If you want to be a stylist you need to start working on your credit. Open a card and start charging everything but only if you can fully pay it off at the end of every month. This is CRUCIAL. Start building that credit score so you can start working on raising your credit card limit.

You should have one card for personal expenses and one card for business expenses. Don’t cross your purchases on your cards because you want to keep the two separate for tax reasons. You can charge all of your write offs to your business credit card. A stylist can write off things like purchases for their kit, ink for their printer, sneakers for when they work, gas for their car, etc. It’s easier if you practice keeping your business expenses from your personal expenses from the get go. You’ll be happier when you need to organize for your taxes.

Start using an accounting/invoicing site like Quickbooks or Freshbooks. Again, your life will be easier down the road if you do this as early as you can. You want to be super organized with your finances and keep track of your invoices. You’re going to be scraping at every penny in the beginning and you don’t want to lose any of that hard earned cash by being sloppy.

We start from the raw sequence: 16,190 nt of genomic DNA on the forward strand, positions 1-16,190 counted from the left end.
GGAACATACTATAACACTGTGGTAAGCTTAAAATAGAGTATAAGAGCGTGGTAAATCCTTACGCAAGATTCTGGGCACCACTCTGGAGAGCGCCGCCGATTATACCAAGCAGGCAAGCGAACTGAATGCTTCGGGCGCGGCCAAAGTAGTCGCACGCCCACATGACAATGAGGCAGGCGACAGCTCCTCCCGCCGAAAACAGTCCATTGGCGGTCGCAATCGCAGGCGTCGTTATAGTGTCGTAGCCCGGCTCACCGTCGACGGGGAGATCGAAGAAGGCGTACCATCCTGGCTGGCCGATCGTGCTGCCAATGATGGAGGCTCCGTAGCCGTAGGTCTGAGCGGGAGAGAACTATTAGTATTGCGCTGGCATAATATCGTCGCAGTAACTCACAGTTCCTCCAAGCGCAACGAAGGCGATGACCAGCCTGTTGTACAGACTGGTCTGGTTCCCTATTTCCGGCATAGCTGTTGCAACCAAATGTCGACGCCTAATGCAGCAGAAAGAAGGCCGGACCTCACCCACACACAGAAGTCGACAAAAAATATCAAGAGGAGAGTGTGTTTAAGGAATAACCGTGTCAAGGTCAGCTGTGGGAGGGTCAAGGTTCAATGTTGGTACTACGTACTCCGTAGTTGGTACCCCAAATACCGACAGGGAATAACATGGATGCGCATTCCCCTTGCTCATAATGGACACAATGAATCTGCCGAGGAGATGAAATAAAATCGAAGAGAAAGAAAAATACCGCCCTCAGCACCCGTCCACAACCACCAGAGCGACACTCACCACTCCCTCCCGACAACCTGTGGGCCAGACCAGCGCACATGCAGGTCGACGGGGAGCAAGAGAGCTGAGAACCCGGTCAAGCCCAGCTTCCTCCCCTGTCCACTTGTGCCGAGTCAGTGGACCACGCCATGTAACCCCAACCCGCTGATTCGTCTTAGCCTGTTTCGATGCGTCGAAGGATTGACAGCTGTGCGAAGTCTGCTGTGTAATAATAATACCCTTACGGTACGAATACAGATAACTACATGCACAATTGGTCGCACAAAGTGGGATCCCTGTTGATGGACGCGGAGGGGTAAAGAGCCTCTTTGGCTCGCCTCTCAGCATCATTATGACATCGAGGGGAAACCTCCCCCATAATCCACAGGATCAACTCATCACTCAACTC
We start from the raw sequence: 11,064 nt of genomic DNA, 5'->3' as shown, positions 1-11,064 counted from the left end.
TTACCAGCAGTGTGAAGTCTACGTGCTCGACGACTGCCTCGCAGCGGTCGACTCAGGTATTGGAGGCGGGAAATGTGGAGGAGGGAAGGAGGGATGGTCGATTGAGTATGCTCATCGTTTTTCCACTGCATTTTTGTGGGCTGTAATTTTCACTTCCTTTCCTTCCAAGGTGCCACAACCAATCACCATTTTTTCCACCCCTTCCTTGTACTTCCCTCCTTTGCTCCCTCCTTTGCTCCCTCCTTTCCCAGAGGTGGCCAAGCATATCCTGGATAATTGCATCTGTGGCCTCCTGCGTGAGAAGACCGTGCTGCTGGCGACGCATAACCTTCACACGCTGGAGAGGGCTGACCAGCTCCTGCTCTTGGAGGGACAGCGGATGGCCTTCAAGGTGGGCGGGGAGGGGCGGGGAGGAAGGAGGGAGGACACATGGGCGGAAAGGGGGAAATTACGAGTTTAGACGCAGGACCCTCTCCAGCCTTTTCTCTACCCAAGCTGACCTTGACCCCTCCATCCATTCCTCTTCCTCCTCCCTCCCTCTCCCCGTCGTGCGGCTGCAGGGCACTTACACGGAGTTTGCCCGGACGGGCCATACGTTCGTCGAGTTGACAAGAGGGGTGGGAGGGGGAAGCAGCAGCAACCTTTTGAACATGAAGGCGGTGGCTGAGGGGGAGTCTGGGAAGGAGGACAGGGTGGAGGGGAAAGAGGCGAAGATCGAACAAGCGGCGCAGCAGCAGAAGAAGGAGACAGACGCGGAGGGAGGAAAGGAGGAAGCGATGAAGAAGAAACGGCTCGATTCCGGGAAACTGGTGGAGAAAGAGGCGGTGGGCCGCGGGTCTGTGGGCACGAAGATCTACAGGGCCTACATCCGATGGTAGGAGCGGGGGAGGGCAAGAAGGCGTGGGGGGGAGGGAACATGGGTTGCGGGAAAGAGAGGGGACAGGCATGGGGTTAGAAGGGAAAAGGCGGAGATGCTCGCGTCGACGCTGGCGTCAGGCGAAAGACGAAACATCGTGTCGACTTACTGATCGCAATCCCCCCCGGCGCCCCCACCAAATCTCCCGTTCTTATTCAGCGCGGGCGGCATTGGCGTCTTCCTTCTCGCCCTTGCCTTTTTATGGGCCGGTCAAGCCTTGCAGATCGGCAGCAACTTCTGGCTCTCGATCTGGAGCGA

Put aside a third of your check for taxes. The best way to do this is to set up an account with your bank that automatically withdraws every month to a savings account dedicated to your taxes. You don’t want to have to scramble at the end of the year.

Find a good accountant. Ask your fellow freelance friends. People are always excited to share who they are using. Make sure you find an accountant that deals with other freelancers in your industry. If you don’t, your accountant isn’t going to be aware of all of the write-offs and they’re going to charge you more to file your taxes.

Health insurance is a must. Being on set can sometimes be dangerous. If you hurt yourself and end up in the hospital, you may need to get a full time job and have to say goodbye to your freelancing life to pay the bills. This is a necessary bill to pay every month.

It’s a good idea to have a car. You don’t want to turn down a job because it’s out in the suburbs and you have no way to get there. It’s also a must to have a car if you’re a stylist assistant. The cheaper the car, the better. You don’t want to have to make car payments. You just need to get from point A to point B.

Lastly, maybe not in the first year, but eventually you will want to contribute to an IRA. This is how you will be able to retire. The sooner you do it only increases the chances you won’t have to work until you’re 90.

All of these suggestions don’t need to be in place before you take your first freelancing gig, but they are all things that you should be actively working towards in your first year if you hope to continue freelancing. The sooner you get your ducks in the row, the greater your chances you’ll have at having a fruitful freelancing career.